Last week, they announced that all people over 50 will join all healthcare workers, school and university staff, military members, and police officers in being required to have the vaccine. Around 28 million of the country’s 59 million inhabitants are over the age of 50.
Beginning on February 15, all workers in the public and private sector must show proof of vaccination or a recent recovery in order to access their workplaces; violators will be suspended from work without pay and may face an administrative sanction ranging from 600 to 1500 euros, along with disciplinary consequences.
In a statement, the government said: "The text aims to slow down the growth curve of infections related to the pandemic and to provide greater protection to those categories that are most exposed and who are at greater risk of hospitalisation."
Currently, around 78 percent of the Italian population has been fully vaccinated, while 36 percent have received a booster shot.
According to Health Minister Roberto Esperanza, people aged 50 and older will be asked to present their green pass before they can enter their workplace. The certification is only granted to people who have been fully vaccinated against the virus or who have recently recovered from an infection.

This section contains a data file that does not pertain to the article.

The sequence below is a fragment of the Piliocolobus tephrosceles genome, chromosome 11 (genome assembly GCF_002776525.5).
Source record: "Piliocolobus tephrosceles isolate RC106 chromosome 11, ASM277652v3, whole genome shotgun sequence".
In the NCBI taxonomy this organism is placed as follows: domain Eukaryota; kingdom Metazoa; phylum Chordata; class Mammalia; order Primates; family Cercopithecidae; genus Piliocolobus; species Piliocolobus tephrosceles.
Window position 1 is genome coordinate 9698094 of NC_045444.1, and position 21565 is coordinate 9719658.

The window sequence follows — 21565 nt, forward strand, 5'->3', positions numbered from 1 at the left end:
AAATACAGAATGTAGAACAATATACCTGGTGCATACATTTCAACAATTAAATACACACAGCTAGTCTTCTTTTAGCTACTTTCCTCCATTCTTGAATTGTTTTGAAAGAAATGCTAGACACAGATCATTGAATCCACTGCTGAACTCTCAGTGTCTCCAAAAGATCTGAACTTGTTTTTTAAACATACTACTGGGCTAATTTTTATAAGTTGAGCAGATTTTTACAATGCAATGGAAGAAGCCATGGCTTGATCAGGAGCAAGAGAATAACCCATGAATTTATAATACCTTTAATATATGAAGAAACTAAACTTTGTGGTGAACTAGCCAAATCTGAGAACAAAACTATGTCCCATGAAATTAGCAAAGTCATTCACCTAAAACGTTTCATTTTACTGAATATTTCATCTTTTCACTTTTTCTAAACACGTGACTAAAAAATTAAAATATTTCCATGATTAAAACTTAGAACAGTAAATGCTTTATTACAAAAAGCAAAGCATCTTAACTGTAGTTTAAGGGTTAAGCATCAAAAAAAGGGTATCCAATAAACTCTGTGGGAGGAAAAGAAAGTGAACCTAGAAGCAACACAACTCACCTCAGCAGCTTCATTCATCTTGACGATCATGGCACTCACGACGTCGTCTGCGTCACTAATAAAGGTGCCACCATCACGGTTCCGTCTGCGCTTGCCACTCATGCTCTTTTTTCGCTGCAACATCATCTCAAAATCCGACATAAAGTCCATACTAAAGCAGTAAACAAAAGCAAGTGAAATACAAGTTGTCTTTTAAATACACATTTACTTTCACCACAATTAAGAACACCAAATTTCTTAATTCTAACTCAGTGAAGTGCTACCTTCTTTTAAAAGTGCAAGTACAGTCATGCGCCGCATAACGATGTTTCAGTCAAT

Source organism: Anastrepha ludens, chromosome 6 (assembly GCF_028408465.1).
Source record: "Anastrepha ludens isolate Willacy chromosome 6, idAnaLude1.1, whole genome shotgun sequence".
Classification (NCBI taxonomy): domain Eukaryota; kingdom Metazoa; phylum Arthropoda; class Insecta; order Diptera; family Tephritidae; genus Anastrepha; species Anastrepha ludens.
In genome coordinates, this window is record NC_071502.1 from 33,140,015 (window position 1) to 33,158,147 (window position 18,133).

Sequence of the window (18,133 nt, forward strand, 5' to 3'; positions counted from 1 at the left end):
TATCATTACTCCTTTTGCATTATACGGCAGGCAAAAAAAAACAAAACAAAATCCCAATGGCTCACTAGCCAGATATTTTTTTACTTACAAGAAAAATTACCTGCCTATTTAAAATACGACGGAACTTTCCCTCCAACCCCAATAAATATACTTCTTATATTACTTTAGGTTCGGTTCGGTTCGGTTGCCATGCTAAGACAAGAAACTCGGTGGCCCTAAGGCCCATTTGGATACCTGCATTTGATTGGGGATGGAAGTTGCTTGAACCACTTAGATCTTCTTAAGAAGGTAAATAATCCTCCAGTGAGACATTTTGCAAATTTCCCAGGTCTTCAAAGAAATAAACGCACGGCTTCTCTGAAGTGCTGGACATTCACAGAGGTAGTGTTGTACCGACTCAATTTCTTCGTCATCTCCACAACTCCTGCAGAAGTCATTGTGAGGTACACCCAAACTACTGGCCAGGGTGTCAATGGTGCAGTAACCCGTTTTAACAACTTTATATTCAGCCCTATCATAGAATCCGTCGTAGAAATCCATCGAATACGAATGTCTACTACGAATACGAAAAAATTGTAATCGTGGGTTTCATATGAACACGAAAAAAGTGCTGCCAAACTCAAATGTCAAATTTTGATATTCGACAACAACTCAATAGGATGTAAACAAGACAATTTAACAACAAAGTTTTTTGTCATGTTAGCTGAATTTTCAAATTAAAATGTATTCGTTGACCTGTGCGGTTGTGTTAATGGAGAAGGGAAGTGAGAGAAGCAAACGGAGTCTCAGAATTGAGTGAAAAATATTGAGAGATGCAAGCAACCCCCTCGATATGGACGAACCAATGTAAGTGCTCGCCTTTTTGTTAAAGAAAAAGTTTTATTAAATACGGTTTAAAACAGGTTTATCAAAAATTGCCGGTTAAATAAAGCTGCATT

At the same time, new measures were adopted aimed at making public life largely inaccessible to those who have not been vaccinated as the country's leaders bragged that they would become the first European Union country to force their citizens to get the vaccine. One new measure requires people who are working or obtaining services in hair salons and similar establishments to have a negative virus test if they are not vaccinated or have not recently recovered from an infection.
In addition, people who do not have a new green pass will not be able to enter banks, private or public offices, or shops or go on trains, planes, buses, subways and ships. They cannot enter bars or restaurants, theaters, cinemas, gyms, swimming pools, stadiums, sports halls, wellness centers, cultural centers, recreational centers, spas or museums.
And the list goes on. Without a green pass, Italians cannot go to amusement parks, casinos, hotels, wedding parties or religious ceremonies, nor can they attend festivals or fairs or ride on the country's many ski lifts. Police have been entering restaurants and boarding buses to look for violators.
Prime Minister Mario Draghi has repeatedly blamed the country's COVID situation on the small percentage of Italians who remain unvaccinated despite the fact that it is now widely accepted that people who are vaccinated are still capable of getting infected and spreading the disease. In fact, not only does the vaccine fail to fully protect people from COVID infection, but some studies are pointing to the possibility that it might increase the chance of being infected with omicron and requiring hospitalization.
Italy isn’t the only country instituting strict vaccine mandates. Austria has announced a vaccine mandate that will apply to everyone over 14, with violators being fined as much as 2,000 euros every time they are caught in public without proper vaccine documentation. Those who refuse to pay their fines could be placed in a special prison for the unvaccinated for as long as a year. Greece, meanwhile, has announced it will start forcing citizens over the age of 60 to get the vaccine.
Sources for this article include: